FIG. 1 is a perspective view of a gaming machine 10 that incorporates the present invention. Machine 10 includes a display 12 that may be a thin film transistor (TFT) display, a liquid crystal display (LCD), a cathode ray tube (CRT), or any other type of display. A second display 14 provides game data or other information in addition to display 12. Display 14 may provide static information, such as an advertisement for the game, the rules of the game, pay tables, paylines, or other information, or may even display the main game or the bonus game along with display 12. Alternatively, the area for display 14 may be a display glass for conveying information about the game.
A coin slot 22 accepts coins or tokens in one or more denominations to generate credits within machine 10 for playing games. An input slot 24 for an optical reader and printer receives machine readable printed tickets and outputs printed tickets for use in cashless gaming. A bill acceptor 26 accepts various denominations of banknotes.
A coin tray 32 receives coins or tokens from a hopper upon a win or upon the player cashing out.
A card reader slot 34 accepts any of various types of cards, such as smart cards, magnetic strip cards, or other types of cards conveying machine readable information. The card reader reads the inserted card for player and credit information for cashless gaming. The card reader may also include an optical reader and printer for reading and printing coded barcodes and other information on a paper ticket.
A keypad 36 accepts player input, such as a personal identification number (PIN) or any other player information. A display 38 above keypad 36 displays a menu for instructions and other information and provides visual feedback of the keys pressed.
Player control buttons 39 include any buttons needed for the play of the particular game or games offered by machine 10 including, for example, a bet button, a repeat bet button, a play two-ways button, a spin reels button, a deal button, hold cards buttons, a draw button, a maximum bet button, a cash-out button, a display paylines button, a display payout tables button, select icon buttons, and any other suitable button. Buttons 39 may be replaced by a touch screen with virtual buttons.
FIG. 2 illustrates basic circuit blocks in a suitable gaming device. A control unit (CPU 60) runs a gaming program stored in a program ROM 63. A coin/credit detector 61 enables the CPU 60 to initiate a next game. A pay table ROM 64 detects the outcome of the game and identifies awards to be paid to the player. A payout device 62 pays out an award to the player in the form of coins upon termination of the game or upon the player cashing out. A payout may also be in the form of a coded paper ticket, credits on a smart card or magnetic strip card, or in any other form. A display controller 65 receives commands from the CPU 60 and generates signals for the various displays 66. If a display 66 is a touch screen, player commands may be input through the display screen into the CPU 60.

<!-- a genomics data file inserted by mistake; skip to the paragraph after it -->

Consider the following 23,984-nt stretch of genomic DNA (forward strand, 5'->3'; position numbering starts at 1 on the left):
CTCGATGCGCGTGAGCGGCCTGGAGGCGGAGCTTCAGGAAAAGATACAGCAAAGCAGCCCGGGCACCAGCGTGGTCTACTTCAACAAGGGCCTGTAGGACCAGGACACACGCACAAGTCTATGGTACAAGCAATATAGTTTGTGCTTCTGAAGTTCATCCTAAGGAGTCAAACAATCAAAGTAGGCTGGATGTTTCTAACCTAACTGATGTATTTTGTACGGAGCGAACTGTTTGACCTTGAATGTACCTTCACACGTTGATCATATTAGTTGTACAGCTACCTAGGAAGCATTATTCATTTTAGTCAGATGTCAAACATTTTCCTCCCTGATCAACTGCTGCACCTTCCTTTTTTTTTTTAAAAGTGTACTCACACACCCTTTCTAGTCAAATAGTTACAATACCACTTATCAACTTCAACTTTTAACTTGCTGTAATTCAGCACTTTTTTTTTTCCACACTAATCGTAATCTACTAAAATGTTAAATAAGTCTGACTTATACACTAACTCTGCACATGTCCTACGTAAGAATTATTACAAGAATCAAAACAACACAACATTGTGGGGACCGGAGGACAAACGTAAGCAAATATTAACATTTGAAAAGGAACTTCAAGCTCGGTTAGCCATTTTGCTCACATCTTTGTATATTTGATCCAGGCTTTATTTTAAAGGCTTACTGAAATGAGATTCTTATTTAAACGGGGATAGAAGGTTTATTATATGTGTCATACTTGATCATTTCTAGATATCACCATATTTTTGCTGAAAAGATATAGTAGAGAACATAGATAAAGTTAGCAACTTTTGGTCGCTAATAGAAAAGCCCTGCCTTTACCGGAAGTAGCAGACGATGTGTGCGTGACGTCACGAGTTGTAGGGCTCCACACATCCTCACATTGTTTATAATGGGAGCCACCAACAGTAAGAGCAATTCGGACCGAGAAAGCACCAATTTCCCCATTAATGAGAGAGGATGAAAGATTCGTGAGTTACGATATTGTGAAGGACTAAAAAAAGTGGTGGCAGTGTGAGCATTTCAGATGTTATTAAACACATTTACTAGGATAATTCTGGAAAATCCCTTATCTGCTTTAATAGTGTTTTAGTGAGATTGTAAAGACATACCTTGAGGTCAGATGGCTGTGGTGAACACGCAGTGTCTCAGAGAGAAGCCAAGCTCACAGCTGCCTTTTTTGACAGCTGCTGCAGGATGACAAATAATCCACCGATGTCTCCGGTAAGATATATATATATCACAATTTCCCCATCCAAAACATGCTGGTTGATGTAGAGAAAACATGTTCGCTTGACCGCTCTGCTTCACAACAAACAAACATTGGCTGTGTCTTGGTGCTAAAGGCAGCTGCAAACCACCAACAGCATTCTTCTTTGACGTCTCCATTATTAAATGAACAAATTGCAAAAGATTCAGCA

FIG. 3 is a simplified bonus game display, which may be displayed on display 14 or display 12 in FIG. 1 after the main game has generated a particular outcome that automatically activates the bonus game. Such an outcome may be a special combination of symbols obtained in a simulated rotating reel type game. Alternatively, if the main game is a card game, the bonus game may be activated after a particular hand is obtained, such as a full house or higher. Virtually any type of game may be played as the main game and any selected outcome of the main game may activate the bonus game. Such triggering events activating a bonus game are well known, and the hardware/software used to initialize the bonus game may be conventional.
The bonus game may be presented to the player on the same screen as the main game or on a different screen. After the special outcome of the main game is achieved, the display 12 or 14 may briefly introduce and explain the bonus game.
In one example of the bonus game, shown in FIG. 3, a 4×4 matrix of doors 70 is presented to the player. The award values (e.g., credits) behind the doors in each row are displayed to the player so that the player knows the possible awards but not where they are hidden. In some rows shown, there is a zero-value award (labeled “End”) that ends the bonus game. In other rows, all selections grant an award.